Interestingly, both Burstyn and Ann-Margret have Blanche DuBois in their repertoire, and she's the yardstick that actress Howard used for Fisher Willow — albeit, a prequel version of Blanche (in her Whoopee days at Belle Reve). "I thought of her as Blanche 15 years before A Streetcar Named Desire," she said. "She yearns, like Blanche, for a more refined way of living — and yet she hasn't lost herself to her delusions as completely as Blanche did so there is still a chance for her."
Markell, however, sees the character careening into Carol Cutrere (Lois Smith in Orpheus Descending, Joanne Woodward in the movie version, "The Fugitive Kind"). "Again, Fisher is a younger version of what would happen if she went down that same self-destructive road and was never able to find her heart's desire."
It won't surprise you to learn that Markell is a former Laura Wingfield. "The first play I was ever in was The Glass Menagerie when I was 15. By the time I was 17, I had read everything that I could find that he wrote." When she was 21 and in acting school, she read more: "One of my teachers, Adam Berkeley, showed me a collection of Tennessee Williams screenplays. I thought this one was the most cinematic. I just carried it around with me in my heart for years and years until I became a little savvier in the business and met Brad Michael Gilbert, our producer."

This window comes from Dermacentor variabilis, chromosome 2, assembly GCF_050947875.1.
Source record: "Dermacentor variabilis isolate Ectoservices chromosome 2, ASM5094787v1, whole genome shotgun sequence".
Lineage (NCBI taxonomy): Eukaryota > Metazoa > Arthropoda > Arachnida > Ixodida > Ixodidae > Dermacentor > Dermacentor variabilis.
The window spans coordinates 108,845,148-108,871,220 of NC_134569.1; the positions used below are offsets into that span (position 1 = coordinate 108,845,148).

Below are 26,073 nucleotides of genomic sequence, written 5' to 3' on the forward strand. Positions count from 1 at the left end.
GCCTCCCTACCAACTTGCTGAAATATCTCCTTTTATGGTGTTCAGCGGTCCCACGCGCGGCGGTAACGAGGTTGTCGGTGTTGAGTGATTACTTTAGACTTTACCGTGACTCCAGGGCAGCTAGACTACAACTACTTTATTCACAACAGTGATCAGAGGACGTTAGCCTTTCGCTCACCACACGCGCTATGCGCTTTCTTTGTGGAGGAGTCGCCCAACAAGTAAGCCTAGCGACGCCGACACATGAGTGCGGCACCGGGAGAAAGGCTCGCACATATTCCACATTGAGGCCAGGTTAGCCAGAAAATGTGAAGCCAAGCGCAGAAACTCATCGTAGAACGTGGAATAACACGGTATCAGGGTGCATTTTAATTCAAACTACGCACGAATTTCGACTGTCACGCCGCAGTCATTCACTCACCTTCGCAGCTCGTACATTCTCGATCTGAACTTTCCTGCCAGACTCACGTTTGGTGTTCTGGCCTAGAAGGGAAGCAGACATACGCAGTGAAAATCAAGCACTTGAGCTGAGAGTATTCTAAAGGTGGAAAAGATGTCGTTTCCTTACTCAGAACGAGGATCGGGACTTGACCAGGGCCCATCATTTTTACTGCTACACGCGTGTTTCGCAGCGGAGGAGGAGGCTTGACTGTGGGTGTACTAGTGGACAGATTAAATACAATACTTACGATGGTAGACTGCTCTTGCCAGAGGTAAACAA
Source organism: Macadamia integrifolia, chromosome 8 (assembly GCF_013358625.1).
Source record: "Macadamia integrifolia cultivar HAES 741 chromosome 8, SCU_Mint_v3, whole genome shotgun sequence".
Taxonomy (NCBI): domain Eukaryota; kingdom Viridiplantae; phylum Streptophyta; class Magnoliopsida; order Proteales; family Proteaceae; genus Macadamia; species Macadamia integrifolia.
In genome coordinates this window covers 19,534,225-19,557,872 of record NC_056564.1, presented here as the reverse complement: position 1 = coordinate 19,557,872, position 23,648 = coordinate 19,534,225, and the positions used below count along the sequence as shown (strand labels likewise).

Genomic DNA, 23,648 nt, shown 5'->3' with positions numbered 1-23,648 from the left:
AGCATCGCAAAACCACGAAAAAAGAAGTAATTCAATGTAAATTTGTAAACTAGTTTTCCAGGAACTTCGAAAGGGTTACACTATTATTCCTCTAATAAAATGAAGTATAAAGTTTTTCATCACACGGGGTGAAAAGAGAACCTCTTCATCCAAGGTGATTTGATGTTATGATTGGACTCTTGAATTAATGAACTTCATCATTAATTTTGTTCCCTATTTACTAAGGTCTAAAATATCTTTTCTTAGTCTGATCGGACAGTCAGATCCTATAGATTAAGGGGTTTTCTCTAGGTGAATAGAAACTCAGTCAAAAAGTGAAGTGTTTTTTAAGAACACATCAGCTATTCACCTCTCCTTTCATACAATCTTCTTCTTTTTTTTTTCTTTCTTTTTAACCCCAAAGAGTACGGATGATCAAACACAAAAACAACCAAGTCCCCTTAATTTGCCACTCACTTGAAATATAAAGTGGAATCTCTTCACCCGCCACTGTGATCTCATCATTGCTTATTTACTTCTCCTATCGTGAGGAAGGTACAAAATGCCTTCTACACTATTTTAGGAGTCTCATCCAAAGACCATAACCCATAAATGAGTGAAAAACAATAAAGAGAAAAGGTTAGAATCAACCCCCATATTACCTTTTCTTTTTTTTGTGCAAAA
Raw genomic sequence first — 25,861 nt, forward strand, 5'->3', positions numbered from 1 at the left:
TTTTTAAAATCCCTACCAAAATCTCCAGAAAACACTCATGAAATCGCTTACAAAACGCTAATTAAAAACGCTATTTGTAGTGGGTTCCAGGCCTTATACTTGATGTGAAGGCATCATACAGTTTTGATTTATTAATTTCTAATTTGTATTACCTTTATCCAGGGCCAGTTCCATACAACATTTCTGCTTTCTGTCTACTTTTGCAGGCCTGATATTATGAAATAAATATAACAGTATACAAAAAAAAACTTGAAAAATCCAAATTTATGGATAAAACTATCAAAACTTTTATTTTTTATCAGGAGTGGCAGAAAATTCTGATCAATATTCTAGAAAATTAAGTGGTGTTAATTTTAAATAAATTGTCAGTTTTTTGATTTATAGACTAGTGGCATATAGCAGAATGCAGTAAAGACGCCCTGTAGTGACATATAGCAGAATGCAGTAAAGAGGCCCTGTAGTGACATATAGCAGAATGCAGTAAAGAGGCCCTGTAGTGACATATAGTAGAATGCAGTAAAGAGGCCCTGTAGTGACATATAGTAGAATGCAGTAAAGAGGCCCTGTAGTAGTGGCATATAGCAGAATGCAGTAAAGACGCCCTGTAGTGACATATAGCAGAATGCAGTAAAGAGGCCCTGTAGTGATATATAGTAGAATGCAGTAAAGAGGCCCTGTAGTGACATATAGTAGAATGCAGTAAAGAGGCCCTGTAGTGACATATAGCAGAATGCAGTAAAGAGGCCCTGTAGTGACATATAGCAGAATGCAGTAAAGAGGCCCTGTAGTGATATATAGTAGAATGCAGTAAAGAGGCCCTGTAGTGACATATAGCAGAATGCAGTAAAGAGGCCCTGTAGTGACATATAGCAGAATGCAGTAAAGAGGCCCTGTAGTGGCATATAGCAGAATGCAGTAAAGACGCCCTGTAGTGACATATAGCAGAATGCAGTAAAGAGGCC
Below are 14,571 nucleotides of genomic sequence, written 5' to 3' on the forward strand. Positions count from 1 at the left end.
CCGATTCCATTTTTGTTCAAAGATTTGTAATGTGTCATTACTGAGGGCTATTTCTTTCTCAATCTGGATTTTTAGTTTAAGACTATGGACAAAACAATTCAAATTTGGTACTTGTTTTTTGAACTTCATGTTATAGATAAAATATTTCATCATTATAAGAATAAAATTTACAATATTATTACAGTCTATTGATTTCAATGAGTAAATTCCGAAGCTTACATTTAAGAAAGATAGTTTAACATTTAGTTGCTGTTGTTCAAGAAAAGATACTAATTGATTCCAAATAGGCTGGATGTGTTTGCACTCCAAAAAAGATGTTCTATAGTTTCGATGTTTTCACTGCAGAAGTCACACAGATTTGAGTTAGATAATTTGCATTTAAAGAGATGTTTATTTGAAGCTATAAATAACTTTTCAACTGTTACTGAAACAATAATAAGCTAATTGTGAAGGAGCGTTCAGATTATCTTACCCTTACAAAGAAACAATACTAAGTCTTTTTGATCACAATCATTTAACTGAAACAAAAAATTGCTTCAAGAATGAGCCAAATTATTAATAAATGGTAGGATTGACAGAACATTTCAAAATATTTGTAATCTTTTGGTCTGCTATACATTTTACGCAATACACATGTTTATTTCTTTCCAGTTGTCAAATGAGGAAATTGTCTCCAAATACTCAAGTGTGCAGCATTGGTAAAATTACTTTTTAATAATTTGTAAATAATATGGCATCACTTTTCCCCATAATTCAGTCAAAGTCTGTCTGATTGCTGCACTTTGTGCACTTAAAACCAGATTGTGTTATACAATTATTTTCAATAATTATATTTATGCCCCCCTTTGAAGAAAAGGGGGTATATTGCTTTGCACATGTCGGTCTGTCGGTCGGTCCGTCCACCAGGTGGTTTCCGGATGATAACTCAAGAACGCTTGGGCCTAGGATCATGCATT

And did she shoot it as written? "I think I worked as any director would work with an original screenplay. I had to make adjustments and cuts. I had to expand visual sequences. But I tried to retain as much dialogue and writing as I could."
Howard admitted to a mixture of feelings about getting the enviable shot of originating a Tennessee Williams heroine — especially at this very late (as in posthumous) date. "It's a huge responsibility — that's what it feels like because you don't want to mess it up. Just the fact that this is a fully formed piece is incredible.
"When I first heard that this is a lost piece of Tennessee Williams' writing, I thought, for all types of reasons, 'Well, how is that possible? Was it lost for a reason?' I really thought that, but, when I read it, it was so beautiful, so a part of his canon, I thought, 'Oh, my gosh, am I seriously being asked to do this? Is this actually a possibility?'"
"The Loss of a Teardrop Diamond" was Williams' first original screenplay — his way of writing himself out of a depression and writer's block that descended on him with the lukewarm reception of Orpheus Descending. The screen suddenly looked like an attractive alternative to him. In the summer of 1957, when asked what he was working on by The New York Times, he cited this screenplay. "He said he'd like [Elia] Kazan to direct it and Julie Harris to star in it," relayed Markell, "but we don't know if either actually read or even saw the script. They were busy at the time." Consequently, the script got lost in the shuffle, or shelved, and Tennessee moved on.
There's no mistaking the authorship, though. "It's incredible to hear these words you have never heard before — his words," she said. "It's a huge pleasure for that very reason. The really, really exciting thing is that people who have come to see the film say afterward, 'You're not thinking, 'Oh, my gosh, who is this writer? You could not know this wasn't Tennessee Williams!' That's one of the great things about this film —because it's really him. I did feel he was always hovering over us."